Not Engaging the Postmodern Soul
I picked up Walt Mueller’s Engaging the Soul of Youth Culture: Bridging Teen Worldviews and Christian Truth because I teach a class called Canadian Youth Culture at Tyndale. I’m always on the hunt for new text books because I’m not sure that my selection last time was perfect (Gordon Lynch’s Understanding Theology and Popular Culture, Niebuhr’s Christ and Culture and Adams Fire and Ice; the Lynch was good, the Niebuhr ok but the Adams didn't work the way I wanted it to). I needed something more evangelical. I needed something that was more directly related to youth culture and youth ministry in particular.
Mueller's latest doesn't exactly fit the bill either. It certainly is evangelical and Mueller is perhaps strongest when he is gracefully dealing with what he describes as the "bunker" mentality found in many evangelical/fundamentalist circles. I came across some of this bunker mentality in my class and I think that Mueller's response is both Biblical and helpful so I may assign that chapter near the start of the class. At the same time as Mueller's evangelicalism is a strength, he also has some of the weaknesses as well. He never develops a systematic theology but rather relies on some amorphous "Biblical worldview" as his touchstone for the Eternal Truth of the Gospel. I'm never sure what author's mean when they say a "Biblical worldview." The Bible does not present on particular worldview having been written over a thousand years in various places and in various genres. To reconcile Paul's epistles with the Deuteronimistic history and the prophets is very difficult if not impossible. What I think Mueller means by "Biblical worldview" are some very strongly held orthodox theological beliefs. That is, a "Biblical worldview" is really the Evangelical interpretation of the Bible but that interpretation is never given systematic definition.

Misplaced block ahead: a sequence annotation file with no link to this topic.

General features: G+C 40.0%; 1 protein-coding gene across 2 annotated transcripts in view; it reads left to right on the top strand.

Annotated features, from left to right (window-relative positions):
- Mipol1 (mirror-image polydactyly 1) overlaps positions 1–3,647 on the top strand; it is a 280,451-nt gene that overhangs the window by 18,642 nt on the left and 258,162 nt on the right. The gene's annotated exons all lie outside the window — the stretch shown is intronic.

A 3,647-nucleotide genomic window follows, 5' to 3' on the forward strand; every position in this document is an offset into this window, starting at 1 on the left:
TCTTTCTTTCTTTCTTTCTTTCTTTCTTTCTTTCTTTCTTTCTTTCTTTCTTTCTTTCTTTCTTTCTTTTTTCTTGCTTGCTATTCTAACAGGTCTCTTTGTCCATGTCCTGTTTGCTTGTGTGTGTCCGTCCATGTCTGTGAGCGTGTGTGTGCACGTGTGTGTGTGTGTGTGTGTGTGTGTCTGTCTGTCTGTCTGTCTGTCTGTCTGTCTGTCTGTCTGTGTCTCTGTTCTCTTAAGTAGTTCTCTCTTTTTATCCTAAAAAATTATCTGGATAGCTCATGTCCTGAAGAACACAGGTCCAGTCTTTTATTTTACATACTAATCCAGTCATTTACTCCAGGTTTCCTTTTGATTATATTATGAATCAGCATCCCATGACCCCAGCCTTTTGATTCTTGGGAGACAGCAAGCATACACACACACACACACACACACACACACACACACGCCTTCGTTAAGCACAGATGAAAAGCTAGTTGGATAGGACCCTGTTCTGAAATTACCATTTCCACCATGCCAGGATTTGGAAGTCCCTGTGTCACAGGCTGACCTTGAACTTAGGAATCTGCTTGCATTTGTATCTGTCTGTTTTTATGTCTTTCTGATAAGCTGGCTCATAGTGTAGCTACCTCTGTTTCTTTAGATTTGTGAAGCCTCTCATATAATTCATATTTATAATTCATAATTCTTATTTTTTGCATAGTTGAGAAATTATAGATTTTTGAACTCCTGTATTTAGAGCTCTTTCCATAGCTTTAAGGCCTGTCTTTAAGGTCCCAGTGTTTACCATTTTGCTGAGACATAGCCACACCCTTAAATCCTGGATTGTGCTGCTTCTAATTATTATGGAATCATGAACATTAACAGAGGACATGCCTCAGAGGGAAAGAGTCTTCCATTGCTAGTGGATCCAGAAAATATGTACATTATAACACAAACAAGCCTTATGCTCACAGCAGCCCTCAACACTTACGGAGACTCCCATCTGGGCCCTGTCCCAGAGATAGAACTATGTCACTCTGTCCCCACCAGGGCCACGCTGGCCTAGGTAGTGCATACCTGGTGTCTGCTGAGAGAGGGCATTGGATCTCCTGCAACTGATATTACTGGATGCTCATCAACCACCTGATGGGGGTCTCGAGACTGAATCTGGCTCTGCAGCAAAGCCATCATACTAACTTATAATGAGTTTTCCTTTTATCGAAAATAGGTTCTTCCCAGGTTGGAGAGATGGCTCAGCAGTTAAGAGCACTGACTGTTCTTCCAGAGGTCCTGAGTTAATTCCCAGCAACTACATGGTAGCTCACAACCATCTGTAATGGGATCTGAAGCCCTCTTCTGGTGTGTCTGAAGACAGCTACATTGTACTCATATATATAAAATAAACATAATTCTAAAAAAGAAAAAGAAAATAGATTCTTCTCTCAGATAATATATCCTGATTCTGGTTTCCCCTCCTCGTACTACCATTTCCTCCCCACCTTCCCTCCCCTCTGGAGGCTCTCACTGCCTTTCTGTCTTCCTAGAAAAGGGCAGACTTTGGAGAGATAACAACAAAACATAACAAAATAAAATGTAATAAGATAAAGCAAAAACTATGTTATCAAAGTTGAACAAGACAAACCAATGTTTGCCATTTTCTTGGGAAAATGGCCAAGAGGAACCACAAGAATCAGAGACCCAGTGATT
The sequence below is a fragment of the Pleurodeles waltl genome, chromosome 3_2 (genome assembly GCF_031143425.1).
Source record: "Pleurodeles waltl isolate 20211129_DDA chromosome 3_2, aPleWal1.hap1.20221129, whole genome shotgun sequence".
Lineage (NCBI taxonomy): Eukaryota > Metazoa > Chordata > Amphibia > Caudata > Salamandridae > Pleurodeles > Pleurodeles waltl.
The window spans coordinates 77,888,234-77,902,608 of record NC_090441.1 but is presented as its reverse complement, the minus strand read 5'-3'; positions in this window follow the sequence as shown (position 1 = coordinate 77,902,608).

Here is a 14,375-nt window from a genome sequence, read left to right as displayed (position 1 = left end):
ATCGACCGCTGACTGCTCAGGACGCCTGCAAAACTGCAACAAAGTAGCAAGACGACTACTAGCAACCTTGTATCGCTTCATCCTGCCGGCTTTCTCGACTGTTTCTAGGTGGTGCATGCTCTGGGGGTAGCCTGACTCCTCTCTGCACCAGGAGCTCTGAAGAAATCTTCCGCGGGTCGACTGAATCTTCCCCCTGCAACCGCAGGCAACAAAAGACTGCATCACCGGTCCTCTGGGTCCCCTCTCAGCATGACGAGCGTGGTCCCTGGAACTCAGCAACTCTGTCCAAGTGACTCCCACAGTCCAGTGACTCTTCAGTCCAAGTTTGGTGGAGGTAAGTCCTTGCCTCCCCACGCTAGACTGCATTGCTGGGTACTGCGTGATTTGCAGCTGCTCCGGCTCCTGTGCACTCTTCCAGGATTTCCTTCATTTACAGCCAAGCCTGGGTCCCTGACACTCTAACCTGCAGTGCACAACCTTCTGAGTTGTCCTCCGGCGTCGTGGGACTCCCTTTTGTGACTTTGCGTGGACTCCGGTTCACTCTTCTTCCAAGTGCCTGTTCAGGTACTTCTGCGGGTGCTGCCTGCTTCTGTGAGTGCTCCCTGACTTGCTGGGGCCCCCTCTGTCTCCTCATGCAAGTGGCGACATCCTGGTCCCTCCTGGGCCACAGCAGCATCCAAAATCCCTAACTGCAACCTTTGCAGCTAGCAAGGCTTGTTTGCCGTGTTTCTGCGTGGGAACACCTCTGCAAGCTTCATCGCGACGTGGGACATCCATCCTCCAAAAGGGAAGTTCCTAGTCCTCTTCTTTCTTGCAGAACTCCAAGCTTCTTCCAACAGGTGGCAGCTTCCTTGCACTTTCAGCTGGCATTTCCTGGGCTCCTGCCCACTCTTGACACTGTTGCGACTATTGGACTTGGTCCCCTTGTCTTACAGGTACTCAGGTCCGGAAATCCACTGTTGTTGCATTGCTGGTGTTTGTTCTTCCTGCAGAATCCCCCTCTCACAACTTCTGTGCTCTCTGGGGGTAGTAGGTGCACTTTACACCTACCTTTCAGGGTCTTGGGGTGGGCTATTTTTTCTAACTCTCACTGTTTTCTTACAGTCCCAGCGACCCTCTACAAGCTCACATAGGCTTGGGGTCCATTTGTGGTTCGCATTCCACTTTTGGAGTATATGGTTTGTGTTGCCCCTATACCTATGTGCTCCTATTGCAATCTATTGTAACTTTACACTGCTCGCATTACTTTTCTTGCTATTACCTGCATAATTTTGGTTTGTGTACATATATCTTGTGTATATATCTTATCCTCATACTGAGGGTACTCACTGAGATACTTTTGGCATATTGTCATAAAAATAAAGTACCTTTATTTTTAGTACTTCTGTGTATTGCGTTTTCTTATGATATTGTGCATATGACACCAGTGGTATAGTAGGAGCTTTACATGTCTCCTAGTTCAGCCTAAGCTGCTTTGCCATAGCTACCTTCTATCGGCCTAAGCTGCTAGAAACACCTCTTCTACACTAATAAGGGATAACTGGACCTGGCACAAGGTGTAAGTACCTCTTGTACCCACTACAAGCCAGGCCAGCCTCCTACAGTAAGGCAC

This becomes a bigger problem when Mueller begins to interact with postmodernity. Correction Mueller doesn't actually interact with postmodernity. He interacts with postmodernity's evangelical detractors with a few supporters thrown in for good measure. If IVP, Zondervan, Eerdman's and a handful of other Christian presses disappeared (say in the rapture?), Mueller would have no one to quote. The 3 1/2 page bibliography contains about half a dozen books not published by a Christian press. Middleton and Walsh get some quote-time as does Stanley Grenz but unlike Mueller, these scholars actually engage primary postmodern sources. Not once that I could find does Mueller quote a postmodern philosopher or theologian, evangelical or otherwise. The irony is that Mueller puts forth Paul in Acts 17 as the prototype for cultural engagement but misses that Paul engaged with the philosophies of Athens not with the folk culture of Athens. I am quite glad that Mueller and his oft promoted Center for Parent/Youth Understanding know popular culture but I do not think that he can mistake Marilyn Manson for Derrida or Hoobastank for Stanley Grenz and John Franke. How can Mueller call the culture that youth grow up in today "postmodern" but never engage in serious debate with the sources of postmodern thought?
I'm still waiting to find a book that combines the best of cultural studies with a thorough going evangelical theological position. If there are any suggestions out there, feel free to post them.